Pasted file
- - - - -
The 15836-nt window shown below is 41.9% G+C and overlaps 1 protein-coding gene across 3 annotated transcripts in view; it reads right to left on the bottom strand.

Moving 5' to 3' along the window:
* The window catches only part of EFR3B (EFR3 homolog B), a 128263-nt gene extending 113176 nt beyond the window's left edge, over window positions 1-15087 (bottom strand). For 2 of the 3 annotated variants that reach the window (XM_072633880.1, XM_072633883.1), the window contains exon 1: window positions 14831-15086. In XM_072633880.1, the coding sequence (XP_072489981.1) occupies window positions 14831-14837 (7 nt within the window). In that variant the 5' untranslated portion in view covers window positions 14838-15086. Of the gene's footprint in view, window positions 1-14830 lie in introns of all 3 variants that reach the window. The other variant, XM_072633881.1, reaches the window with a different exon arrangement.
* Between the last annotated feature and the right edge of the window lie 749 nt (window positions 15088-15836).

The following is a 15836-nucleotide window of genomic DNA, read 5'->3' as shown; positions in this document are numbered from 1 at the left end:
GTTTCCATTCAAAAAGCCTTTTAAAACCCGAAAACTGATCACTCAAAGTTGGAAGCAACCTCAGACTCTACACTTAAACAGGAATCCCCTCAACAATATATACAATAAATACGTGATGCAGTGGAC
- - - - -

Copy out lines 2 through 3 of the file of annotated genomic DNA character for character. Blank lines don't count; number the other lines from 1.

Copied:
Moving 5' to 3' along the window:
* The window catches only part of EFR3B (EFR3 homolog B), a 128263-nt gene extending 113176 nt beyond the window's left edge, over window positions 1-15087 (bottom strand). For 2 of the 3 annotated variants that reach the window (XM_072633880.1, XM_072633883.1), the window contains exon 1: window positions 14831-15086. In XM_072633880.1, the coding sequence (XP_072489981.1) occupies window positions 14831-14837 (7 nt within the window). In that variant the 5' untranslated portion in view covers window positions 14838-15086. Of the gene's footprint in view, window positions 1-14830 lie in introns of all 3 variants that reach the window. The other variant, XM_072633881.1, reaches the window with a different exon arrangement.